Discovering Gems in Southern California’s Deserts

Katherine RivardTravel Ideas
The night sky over the Cholla Cactus Garden at Joshua Tree National Park
Joshua Tree National Park — Brad Sutton/NPS

America’s southwestern deserts are some of the most iconic natural places in the country. The National Park Service has protected Mojave National Preserve, Joshua Tree National Park, and Death Valley National Park for decades, since 1994, 1936, and 1933 respectively. Though sand and heat are expected, these parks are also home to an unanticipated wealth of plant life, incomparable night skies, and a range of varied landscapes. Today, they offer visitors unique experiences that leave them itching to return.

Flowers and Sand

Birdcage evening primoses on the valley in front of Jackass Canyon at Mojave National Preserve
National Park Service

The desert floor carpeted in wildflowers, the Kelso dunes visible in the distance and peaceful silence — these are just a couple of sights to expect on a trip to Mojave National Preserve. Even a simple drive through the preserve is a memorable way to see this beautiful park in a short amount of time. One tip — pull over for a brief moment to stretch your legs and take in the solitude of this serene area of public land.

If time allows, explore the park’s 7,000 acres of wilderness and know in advance that there are few established hiking trails. Given the many routes without trailheads, advanced planning is necessary when exploring by foot. Though wildflower bloom depends on the amount of rainfall, consider visiting in the spring once showers have soaked up the land, and the flowers have their best chance of blooming.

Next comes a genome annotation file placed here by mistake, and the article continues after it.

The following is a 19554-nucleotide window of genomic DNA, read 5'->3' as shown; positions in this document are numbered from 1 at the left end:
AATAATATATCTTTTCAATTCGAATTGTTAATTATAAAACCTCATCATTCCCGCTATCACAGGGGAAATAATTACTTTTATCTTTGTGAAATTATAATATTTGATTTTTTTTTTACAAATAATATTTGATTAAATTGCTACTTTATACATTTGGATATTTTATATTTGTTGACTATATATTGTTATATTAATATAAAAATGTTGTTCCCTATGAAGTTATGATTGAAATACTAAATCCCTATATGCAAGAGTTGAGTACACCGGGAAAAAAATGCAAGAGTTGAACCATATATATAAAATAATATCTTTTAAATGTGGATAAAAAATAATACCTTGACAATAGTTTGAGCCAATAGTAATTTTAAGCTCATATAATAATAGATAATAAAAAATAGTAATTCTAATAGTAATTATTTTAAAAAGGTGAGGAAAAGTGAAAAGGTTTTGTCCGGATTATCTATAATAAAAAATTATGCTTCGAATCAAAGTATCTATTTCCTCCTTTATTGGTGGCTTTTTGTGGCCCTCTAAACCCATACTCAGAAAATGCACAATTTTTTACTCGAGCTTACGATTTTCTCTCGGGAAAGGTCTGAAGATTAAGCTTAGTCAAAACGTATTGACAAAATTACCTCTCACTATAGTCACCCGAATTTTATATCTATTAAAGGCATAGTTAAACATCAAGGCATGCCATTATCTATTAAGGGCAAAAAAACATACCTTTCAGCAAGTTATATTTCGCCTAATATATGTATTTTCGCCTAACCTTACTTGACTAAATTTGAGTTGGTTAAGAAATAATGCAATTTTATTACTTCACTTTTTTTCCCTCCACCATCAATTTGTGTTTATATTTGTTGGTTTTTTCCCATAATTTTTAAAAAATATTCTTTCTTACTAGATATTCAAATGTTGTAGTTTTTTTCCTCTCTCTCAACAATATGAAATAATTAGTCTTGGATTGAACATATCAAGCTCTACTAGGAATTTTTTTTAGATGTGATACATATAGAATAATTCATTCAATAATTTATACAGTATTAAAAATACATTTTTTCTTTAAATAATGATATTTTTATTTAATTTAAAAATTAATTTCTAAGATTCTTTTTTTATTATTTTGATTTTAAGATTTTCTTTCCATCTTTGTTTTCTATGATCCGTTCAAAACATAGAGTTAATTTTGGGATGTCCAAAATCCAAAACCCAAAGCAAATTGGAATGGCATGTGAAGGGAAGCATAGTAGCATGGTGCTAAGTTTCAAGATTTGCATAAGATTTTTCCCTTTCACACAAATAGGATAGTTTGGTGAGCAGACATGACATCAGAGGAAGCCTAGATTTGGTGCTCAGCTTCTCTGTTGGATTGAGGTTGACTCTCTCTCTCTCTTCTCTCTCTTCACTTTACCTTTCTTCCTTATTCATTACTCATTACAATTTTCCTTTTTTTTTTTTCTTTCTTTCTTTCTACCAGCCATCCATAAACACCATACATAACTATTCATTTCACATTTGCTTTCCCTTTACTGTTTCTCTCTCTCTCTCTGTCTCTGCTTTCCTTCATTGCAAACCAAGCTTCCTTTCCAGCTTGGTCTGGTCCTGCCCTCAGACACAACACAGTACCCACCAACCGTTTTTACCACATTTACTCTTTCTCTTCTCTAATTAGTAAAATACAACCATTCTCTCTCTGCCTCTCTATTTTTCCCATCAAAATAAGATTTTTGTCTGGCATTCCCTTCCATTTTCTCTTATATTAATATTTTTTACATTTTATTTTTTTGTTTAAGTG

After Hours

A rock climber climbing at night with a headlamp with the Milky Way in the background at Joshua Tree National Park
Hannah Schwalbe/NPS

Joshua Tree National Park is well-known for excellent rock climbing and striking wildflowers. Visit at night to see a whole new side of the park. Stargazing is near perfect given the dark skies, and the park’s animals come out to roam once the hot desert sun sets.

Depending on weather conditions and the moon, the stars can be seen from nearly any spot in the park. Winter months mean longer nights and Orion glowing brightly, while warmer months are peak periods to glimpse the Milky Way or Arcturus, a dazzling star. Check the park’s calendar of events, which often includes a variety of evening programs.

Landscapes Galore

Snow-dusted Black Mountains behind a desert landscape at Death Valley National Park
National Park Service

Death Valley National Park has so many iconic areas to explore that the park has created a list of must-see spots! From the soft waves of Mesquite Sand Dunes to the jagged spires of Devil’s Golf Course, the landscapes vary widely. The contrasting natural features and ecosystems create one of nature’s greatest classrooms.

The park also retains an oft-overlooked history. The Keane Wonder Mine, one of the world’s most successful gold mines of the early 20th century, remains well-preserved, complete with aerial tramway! Whether you drive to each of these highlights or pick just a few, be sure to start at the Visitor Center to explore the park’s museum and watch a short film.

Southern California’s sunshine and pleasant weather draw countless visitors to the West coast each year. However, not far from the state’s metropolitan areas lie a number of national parks to explore. Go #FindYourPark/#EncuentraTuParque in California’s vast desert parks to appreciate these astonishing landscapes and the many activities to enjoy within.

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